James Madison: “If Men were angels, no government would be necessary…” “If Men were angels, no government would be necessary. If angels were to govern men, neither external nor internal controls on government would be necessary (Federalist Paper # 51)
Politics is a messy business, even in the best of times; Otto von Bismarck, a late 19th c German Chancellor, a believer in realpolitik, the idea that realism and practicalities should outweigh ideology and emotion in political decisions is quoted, “Laws are like sausages. It is best not to see them being made.”
These days making sausages is a lot more sanitary than lawmaking.
In the current Congress Republicans and Democrats are necessary to pass laws; in the NYS legislature Democrats control both houses of the legislature, the Assembly and the Senate.
On Tuesdays, from January until June the halls of the Legislative Office Building (LOB) is crowded with folks advocating for this bill or that bill, Thousands of bills are introduced during each session and only a few hundred become law.
Aside from ordinary citizens paid lobbyists prowl the halls, more accurately develop relationships with the key legislators. An example is Patrick Jenkins, one of the most influential lobbyists in Albany, a college roommate of Carl Heastie, the Speaker of the Assembly; Jenkins is currently named in a federal investigation. There are scores of lobbying firms as well as lobbyists who may work for unions, corporations, (de)former organizations, or NYPIRG (New York Public Interest Research Group.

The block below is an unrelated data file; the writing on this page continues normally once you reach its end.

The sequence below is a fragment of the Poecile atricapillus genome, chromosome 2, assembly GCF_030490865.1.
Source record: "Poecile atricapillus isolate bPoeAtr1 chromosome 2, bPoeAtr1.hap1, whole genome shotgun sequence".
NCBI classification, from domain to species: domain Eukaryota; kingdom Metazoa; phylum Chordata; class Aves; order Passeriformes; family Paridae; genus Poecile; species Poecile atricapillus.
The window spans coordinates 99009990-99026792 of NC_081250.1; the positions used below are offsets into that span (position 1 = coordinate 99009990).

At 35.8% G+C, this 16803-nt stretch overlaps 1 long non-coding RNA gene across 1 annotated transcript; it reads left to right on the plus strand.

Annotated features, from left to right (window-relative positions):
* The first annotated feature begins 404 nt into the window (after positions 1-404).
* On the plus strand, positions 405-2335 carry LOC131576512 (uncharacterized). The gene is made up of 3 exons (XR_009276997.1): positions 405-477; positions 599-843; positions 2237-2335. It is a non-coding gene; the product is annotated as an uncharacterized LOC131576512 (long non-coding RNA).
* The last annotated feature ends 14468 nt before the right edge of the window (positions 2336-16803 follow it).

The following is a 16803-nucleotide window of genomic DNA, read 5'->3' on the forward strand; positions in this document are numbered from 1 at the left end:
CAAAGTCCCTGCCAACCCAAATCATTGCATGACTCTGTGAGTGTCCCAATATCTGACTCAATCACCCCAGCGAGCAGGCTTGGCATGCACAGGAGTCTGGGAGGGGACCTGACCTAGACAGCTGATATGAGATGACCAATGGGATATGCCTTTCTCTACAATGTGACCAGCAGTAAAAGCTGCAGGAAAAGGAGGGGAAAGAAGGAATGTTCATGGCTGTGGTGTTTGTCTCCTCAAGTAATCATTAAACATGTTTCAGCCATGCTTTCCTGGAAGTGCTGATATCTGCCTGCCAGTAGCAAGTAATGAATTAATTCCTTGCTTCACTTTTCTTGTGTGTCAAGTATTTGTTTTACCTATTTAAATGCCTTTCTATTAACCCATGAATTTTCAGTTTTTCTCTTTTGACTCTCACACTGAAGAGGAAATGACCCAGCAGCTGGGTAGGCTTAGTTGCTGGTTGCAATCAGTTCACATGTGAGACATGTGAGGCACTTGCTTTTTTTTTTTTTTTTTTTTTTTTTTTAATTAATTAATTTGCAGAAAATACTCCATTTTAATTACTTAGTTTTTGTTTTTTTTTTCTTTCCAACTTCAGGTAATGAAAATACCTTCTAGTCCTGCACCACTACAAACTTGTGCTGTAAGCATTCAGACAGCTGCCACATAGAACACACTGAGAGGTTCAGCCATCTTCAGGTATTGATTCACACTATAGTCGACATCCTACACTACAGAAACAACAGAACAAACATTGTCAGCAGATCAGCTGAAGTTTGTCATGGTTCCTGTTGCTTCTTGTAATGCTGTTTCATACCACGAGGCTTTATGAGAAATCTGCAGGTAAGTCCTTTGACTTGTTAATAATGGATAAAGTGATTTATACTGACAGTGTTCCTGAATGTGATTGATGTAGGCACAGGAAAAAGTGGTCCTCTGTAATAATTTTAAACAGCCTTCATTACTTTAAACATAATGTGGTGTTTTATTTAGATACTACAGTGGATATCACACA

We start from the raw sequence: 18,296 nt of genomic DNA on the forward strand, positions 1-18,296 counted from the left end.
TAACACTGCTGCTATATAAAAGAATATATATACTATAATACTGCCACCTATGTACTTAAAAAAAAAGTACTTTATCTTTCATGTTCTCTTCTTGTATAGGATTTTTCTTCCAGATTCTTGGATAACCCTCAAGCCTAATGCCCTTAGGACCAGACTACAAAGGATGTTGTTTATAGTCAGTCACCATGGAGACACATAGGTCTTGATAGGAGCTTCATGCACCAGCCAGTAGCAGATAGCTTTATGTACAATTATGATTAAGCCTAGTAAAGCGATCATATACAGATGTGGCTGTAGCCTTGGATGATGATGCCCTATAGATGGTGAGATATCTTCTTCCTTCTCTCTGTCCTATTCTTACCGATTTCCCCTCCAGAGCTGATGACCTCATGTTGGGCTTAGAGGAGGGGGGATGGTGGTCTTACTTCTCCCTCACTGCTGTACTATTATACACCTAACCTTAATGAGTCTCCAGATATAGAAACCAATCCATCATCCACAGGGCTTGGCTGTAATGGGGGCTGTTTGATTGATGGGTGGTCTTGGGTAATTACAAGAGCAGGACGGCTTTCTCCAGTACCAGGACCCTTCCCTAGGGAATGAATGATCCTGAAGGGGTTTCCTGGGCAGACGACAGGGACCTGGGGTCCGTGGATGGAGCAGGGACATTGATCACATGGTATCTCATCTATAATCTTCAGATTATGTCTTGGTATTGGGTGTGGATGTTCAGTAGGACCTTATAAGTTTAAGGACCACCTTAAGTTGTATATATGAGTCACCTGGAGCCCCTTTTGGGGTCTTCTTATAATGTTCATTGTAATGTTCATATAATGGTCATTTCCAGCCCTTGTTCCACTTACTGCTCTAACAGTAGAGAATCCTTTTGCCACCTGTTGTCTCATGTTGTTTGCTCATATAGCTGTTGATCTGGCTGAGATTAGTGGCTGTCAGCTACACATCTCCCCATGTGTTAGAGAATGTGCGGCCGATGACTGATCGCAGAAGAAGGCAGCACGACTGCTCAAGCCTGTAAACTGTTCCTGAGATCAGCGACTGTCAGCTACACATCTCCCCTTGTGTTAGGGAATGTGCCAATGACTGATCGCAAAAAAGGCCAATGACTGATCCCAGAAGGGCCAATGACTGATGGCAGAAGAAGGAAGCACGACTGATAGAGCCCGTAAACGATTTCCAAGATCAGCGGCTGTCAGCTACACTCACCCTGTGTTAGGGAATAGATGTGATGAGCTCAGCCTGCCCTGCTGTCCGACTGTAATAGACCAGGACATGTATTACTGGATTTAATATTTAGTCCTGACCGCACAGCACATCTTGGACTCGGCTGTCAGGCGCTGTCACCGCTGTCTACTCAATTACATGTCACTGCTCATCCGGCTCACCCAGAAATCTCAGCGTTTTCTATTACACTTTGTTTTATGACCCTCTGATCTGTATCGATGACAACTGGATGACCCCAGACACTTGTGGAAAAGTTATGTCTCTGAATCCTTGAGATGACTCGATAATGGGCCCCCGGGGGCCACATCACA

Bills are introduced early in the session; the session begins in January and most of the business centers around the budget, the state fiscal year ends March 31 and budgets are approved by April 1; however, the budget is far more than the allocation of state funds. The governor can add items to the budget bill that have nothing to do with the budget (See Pataki v Silver).
There is no limit to the number of bills a legislator can introduce, Linda Rosenthal has introduced 246 bills many dealing with women’s rights, protecting animals, tenant rights and a wide range of other bills. Bills are assigned to committees, and, depending on the bill, multiple committees. Some bills have multiple sponsors, increasing the chance of moving forward. Most bills languish at the committee level. The “gatekeeper” is the Speaker, who controls the flow of legislation.
There a number of bills relating to charter schools; more than in prior years, almost all limiting the authority of charters.
- A03598 Relates to the enrollment of students at charter schools, the suspension of students at charter schools and the administration of charter schools
- A01559 Requires the location of a proposed charter school be included in the charter application
- A02648 Relates to imposing certain conditions on the approval of a charter school application
A03231 Relates to the transparency and accountability of charter schools
- A04688 Prohibits the approval of a charter school application when such school would operate within the Buffalo city school district
- A05116 Relates to applications for charter schools
- A05117 Relates to revisions to charter schools
- A05118 Relates to charter schools in cities with a population of one million or more
- A05119 Relates to the takeover and restructuring of failing schools
- A05135 Relates to charter schools
One of the bills (A03598) agrees with one of my recent blogs no, I had no influence in the filing of the bill. The memo describing the bill, calls for greater accountability for improving and advancing student achievement.